Tahoe just experienced a true Miracle March. The month started with a snowpack at just 25 percent of average. By the close of the month, the snowpack in the Lake Tahoe and Truckee River basins had increased dramatically.
Today’s snow survey by the California Cooperative Snow Surveys Program indicates that water content in the statewide mountain snowpack increased from 23 percent of the March 1 average to 52 percent of today’s historical average. The early-April snow survey is the most important for water supply forecasting because the snowpack is normally at its peak before it begins to melt with rising spring temperatures.
“These snowpack results – while better than they were a few weeks ago – still underscore the need for widespread careful and wise use of our water supplies,” said California Department of Water Resources Director Karla Nemeth. “The only thing predictable about California’s climate is that it’s unpredictable. We need to make our water system more resilient so we’re prepared for the extreme fluctuations in our water system, especially in the face of climate change.”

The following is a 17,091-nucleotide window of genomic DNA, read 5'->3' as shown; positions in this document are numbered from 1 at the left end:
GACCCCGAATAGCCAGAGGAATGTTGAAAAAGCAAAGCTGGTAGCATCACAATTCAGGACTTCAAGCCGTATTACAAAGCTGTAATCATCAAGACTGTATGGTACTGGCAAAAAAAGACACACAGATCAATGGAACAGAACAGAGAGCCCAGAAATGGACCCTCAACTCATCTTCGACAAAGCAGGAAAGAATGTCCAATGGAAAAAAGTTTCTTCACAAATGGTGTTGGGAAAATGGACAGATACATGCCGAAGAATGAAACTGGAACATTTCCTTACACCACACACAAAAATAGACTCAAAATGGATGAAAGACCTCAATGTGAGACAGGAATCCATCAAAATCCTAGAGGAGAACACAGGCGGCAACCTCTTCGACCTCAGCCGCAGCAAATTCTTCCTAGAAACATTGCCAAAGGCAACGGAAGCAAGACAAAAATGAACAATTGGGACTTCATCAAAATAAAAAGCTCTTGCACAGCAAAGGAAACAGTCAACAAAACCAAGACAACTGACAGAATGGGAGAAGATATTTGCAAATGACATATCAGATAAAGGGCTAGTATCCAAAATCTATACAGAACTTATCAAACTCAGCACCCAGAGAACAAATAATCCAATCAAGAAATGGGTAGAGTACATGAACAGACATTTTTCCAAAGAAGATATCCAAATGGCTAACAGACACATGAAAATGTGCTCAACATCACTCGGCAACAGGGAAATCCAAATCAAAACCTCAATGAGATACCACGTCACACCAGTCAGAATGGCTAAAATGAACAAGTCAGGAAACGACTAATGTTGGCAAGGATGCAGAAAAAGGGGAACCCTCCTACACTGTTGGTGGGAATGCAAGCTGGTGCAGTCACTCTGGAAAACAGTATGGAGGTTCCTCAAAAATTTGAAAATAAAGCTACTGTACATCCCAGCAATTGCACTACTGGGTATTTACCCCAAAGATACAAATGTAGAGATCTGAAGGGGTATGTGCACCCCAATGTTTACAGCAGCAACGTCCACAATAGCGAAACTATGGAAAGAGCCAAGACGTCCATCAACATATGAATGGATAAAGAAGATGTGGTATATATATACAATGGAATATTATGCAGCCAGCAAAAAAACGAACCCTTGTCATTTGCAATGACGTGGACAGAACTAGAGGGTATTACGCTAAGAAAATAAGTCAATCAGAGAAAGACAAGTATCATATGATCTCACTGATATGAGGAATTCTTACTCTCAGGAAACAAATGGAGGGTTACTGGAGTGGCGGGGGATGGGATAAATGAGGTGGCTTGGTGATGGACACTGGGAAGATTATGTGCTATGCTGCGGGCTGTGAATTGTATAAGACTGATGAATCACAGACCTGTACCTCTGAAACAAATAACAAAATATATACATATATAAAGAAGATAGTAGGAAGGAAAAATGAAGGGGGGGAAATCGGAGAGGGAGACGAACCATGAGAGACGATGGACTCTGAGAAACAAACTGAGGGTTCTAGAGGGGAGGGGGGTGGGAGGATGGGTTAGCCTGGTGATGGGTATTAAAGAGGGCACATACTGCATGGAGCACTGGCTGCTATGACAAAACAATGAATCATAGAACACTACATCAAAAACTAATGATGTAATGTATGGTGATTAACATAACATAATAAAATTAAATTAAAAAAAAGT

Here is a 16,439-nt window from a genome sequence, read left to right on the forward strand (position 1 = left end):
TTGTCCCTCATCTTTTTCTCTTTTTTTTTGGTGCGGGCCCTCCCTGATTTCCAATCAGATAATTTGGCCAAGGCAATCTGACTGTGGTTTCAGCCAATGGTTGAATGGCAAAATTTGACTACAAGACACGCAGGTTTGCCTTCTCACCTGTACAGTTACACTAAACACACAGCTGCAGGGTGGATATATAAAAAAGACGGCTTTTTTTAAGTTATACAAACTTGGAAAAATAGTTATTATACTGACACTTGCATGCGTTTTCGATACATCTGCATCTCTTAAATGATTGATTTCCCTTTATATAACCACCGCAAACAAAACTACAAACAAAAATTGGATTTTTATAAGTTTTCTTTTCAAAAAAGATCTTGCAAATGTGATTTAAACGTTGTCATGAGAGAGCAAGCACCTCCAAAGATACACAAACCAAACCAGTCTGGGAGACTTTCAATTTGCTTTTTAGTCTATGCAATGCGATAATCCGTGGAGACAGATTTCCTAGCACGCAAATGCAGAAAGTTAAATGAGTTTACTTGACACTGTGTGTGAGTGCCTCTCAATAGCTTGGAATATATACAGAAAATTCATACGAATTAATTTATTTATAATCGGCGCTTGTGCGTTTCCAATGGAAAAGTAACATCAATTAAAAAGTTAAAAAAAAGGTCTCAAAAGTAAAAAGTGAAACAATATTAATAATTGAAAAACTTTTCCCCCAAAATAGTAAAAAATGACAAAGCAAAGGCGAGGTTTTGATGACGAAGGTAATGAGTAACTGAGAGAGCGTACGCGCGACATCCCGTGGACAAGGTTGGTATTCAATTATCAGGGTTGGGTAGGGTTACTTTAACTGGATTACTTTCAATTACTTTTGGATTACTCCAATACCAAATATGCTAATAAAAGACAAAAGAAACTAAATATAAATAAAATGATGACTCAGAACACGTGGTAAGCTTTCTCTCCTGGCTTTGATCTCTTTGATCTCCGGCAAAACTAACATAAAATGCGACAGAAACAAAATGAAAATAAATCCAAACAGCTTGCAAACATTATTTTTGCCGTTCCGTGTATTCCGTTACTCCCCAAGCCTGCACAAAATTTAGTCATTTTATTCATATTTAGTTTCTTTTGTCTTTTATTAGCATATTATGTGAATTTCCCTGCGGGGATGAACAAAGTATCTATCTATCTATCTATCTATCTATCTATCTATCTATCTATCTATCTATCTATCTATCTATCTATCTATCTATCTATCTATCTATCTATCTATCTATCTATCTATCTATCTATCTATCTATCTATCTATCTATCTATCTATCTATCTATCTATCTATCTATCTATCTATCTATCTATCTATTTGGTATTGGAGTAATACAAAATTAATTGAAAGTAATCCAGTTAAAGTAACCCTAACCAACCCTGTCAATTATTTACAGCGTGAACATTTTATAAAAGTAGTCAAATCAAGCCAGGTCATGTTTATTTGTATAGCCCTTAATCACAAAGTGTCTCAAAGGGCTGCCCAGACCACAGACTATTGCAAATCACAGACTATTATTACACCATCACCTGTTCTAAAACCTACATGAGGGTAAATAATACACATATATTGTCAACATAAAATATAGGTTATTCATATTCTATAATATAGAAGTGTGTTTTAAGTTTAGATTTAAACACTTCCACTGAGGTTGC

The snow survey conducted at Phillips Station by Frank Gehrke, chief of the California Cooperative Snow Surveys Program, found a snow water equivalent (SWE) of 12.4 inches, or 49 percent of average for this time of year as recorded since 1964.
“Despite recent storms, today’s snow survey shows that we’re still playing catch-up when it comes to our statewide water supplies,” said Gehrke. “While today’s snow survey determined that the water content is much higher than February, the state will remain well below average for the year.”
You can read the full report from the CDWR here: Statewide Water Content Still Far Below Average